Tangent note? That is a bizarre and oddly corporate sounding detail. It sounds like a parody.
 

Chaosmancer

Legend
Iuz hears prayers and grants spells, which quasi-deities no longer can do in 5e. And demigods are even described as the weakest quasi deities.

3e quasi deities were defined (as one possible origin) as being born from the union of a deity and a mortal. Now 5e lists being born from the union of a deity and a mortal as the origin of demigods.

Quasi deities could not hear prayers or grant spells. Demigods could do both. Now in 5e demigods can not hear prayers or grant spells.

Cleary 5e shifted the terms and simply uses the term demigod for the class of beings that were previously called quasi gods (probably to finally agree with the colloquial understanding of this term). And quasi deity has become the name for new category including (the new) demigod and others

Exactly. And we can easily assume that the "quasi-deities" remark that Maxperson is referencing from the Acolyte background is one of multiple other things.

1) There did used to be quasi-deities, perhaps vestiges in Appendix B and were cut, without the text changing.
2) It is meant to reference the Non-God options from Eberron
3) They didn't list any Quasi-Deities, instead just adding it the list to cover people who wanted to be acoyltes of beings not in Appendix B, and they just wrote it very poorly and without giving much thought to the fact that Appendix B didn't contain those beings.

There are a lot of other explanations than "secretly some of these gods are actually Quasi-Deities, but we have no way of knowing whom"
 

Maxperson

Morkus from Orkus
Exactly. And we can easily assume that the "quasi-deities" remark that Maxperson is referencing from the Acolyte background is one of multiple other things.

1) There did used to be quasi-deities, perhaps vestiges in Appendix B and were cut, without the text changing.
Requires assuming the designers are too stupid to realize they cut out all of quasi-deities.
2) It is meant to reference the Non-God options from Eberron
Requires assuming that the designers are too stupid to realize that those Eberron options don't fit into any of the three categories of quasi-deities.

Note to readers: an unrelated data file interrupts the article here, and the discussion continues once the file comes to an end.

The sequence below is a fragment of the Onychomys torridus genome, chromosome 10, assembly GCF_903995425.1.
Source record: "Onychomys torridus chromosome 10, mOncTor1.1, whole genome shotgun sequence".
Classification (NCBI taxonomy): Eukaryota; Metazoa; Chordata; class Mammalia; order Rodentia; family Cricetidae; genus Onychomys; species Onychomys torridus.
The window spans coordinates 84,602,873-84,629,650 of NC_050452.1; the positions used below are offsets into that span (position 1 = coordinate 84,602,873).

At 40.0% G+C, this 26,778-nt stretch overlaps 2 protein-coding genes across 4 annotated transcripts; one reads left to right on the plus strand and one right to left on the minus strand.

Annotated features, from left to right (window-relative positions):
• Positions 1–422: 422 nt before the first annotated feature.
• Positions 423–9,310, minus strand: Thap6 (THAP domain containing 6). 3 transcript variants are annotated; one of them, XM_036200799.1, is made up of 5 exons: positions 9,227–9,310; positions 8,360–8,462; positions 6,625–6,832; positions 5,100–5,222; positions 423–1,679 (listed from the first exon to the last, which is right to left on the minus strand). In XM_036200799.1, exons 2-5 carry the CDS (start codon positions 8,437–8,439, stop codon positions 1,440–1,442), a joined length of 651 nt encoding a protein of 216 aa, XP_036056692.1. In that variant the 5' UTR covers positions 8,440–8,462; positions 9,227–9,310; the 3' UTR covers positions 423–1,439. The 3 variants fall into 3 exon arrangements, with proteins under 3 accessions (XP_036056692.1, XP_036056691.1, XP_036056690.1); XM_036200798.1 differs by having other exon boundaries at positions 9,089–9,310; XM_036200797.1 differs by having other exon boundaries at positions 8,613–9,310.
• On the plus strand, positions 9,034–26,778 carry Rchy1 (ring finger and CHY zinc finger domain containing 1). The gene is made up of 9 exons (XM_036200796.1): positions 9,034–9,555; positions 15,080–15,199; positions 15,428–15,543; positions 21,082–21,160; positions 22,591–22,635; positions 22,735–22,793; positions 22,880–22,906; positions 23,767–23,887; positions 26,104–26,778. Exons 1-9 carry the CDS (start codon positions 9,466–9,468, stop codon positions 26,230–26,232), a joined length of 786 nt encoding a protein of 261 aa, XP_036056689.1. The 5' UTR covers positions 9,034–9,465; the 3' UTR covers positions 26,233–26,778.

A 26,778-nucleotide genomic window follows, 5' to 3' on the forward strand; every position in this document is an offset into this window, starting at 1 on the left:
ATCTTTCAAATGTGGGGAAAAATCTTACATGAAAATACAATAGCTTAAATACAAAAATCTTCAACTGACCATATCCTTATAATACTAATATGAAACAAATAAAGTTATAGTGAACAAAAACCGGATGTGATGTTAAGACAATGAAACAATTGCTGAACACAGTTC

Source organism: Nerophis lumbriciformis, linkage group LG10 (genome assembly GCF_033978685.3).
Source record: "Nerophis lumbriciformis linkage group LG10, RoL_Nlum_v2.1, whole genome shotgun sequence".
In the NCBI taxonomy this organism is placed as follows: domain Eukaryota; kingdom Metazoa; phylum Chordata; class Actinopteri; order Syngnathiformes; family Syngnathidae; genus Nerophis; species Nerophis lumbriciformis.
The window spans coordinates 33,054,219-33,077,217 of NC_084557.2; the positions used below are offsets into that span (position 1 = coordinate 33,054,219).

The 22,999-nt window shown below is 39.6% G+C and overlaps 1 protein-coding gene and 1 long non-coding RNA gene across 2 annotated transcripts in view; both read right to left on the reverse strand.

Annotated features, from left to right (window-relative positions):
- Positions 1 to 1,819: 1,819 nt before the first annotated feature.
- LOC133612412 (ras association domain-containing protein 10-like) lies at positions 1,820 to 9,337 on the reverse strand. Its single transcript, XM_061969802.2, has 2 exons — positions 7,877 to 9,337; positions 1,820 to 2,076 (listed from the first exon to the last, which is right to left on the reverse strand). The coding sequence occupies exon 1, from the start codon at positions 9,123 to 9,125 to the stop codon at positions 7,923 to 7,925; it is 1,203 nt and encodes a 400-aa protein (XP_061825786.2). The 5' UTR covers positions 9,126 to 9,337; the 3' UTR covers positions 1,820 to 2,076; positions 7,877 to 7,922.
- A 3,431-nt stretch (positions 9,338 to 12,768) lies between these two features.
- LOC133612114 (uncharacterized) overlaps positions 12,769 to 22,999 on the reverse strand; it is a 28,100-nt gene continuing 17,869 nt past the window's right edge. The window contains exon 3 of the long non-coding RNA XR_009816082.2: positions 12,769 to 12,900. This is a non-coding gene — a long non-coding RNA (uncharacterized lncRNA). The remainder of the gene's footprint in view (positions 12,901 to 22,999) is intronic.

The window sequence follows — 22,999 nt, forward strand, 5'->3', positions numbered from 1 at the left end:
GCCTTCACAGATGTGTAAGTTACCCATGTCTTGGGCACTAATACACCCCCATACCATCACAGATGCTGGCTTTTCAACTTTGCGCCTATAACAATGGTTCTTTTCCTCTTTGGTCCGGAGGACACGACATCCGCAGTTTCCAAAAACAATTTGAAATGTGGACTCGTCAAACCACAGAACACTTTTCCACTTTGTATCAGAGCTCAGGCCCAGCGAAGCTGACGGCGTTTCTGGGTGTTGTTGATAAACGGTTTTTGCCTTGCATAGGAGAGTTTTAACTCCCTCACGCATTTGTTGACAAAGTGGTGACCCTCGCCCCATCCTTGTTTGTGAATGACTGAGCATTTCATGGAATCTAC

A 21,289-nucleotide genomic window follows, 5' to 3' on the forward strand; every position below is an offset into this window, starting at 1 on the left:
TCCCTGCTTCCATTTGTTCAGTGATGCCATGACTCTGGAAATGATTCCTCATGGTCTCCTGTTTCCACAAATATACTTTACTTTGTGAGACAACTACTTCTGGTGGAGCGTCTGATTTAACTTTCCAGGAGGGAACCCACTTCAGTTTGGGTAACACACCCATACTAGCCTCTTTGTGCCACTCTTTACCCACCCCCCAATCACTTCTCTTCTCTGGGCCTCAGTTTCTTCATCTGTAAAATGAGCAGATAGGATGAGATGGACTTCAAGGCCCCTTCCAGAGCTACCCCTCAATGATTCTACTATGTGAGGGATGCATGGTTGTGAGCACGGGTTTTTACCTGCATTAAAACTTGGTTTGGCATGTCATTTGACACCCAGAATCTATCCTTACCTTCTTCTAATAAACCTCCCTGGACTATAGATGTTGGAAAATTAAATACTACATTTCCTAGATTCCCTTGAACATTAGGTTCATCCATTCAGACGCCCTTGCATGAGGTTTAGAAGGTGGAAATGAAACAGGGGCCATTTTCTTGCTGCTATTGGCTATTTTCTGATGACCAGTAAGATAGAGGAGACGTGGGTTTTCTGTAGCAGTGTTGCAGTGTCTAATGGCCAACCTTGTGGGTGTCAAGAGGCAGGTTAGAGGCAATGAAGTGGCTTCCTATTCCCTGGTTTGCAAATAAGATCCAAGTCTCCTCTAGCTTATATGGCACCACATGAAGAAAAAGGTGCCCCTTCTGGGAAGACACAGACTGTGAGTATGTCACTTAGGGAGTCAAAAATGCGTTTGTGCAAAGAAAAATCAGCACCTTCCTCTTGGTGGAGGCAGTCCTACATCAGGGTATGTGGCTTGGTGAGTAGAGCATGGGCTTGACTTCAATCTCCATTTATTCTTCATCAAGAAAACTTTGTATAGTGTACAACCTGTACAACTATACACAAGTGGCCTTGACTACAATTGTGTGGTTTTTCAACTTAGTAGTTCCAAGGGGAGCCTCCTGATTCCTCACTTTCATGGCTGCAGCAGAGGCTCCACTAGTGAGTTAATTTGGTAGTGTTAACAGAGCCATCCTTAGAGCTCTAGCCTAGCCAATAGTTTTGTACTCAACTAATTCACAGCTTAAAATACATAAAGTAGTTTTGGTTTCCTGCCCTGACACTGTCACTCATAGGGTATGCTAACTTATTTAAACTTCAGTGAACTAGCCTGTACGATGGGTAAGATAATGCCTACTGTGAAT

3) They didn't list any Quasi-Deities, instead just adding it the list to cover people who wanted to be acoyltes of beings not in Appendix B, and they just wrote it very poorly and without giving much thought to the fact that Appendix B didn't contain those beings.
Requires the designers to just be stupid in general.

I prefer not to assume that the designers are stupid. The most likely option is that they just assume the DM will pick some to be quasi-deities.
 

pemerton

Legend
Quasi deities could not hear prayers or grant spells.
Can Kelanen The Prince of Swords grant spells?

As I think @Voadam already noted upthread, the GH Boxed Set Glossography includes him in the chapter dealing with "Personages and Quasi-Deities".

Page 33 says "Throughout the world of Greyhawk are quite a number of characters that have risen above the status of heroes, but who are not quite demi-gods. These personages are 'quasi-deities'." There is then a list of them, which includes Kelanen. Then on page 36 we have Kelanen's entry, which says he "is one of the very poewrful individuals who might, or might not, be a true deity. Thus he is known as a 'Hero Deity,' and some who live by the sword pay him homage." And his DDG-style entry says "Worshippers's Alignment: Any" which contrasts with the N/A of the other three detailed quasi-deities (Heward, Murlynd and Kheoghtom).

Kelanen does not appear in the deity list in the LLG, but worship of Kelanen is mentioned in the Sea Princes entry (pp 100-102) as one of the religions of that area.

The list of quasi-deities on p 33 also includes Daern, who is described as a Hero Deity in the LGG (P 169): "It is rumored that Delleb sponsored Daern, hero-goddess of defenses and fortifications, to her present position." Does Daern have clerics? I don't know.

On the whole I think it's all a bit ambiguous. I assume this is deliberate. I don't see that having a cleric of Daern or Kelanen show up would do any harm to anyone's game!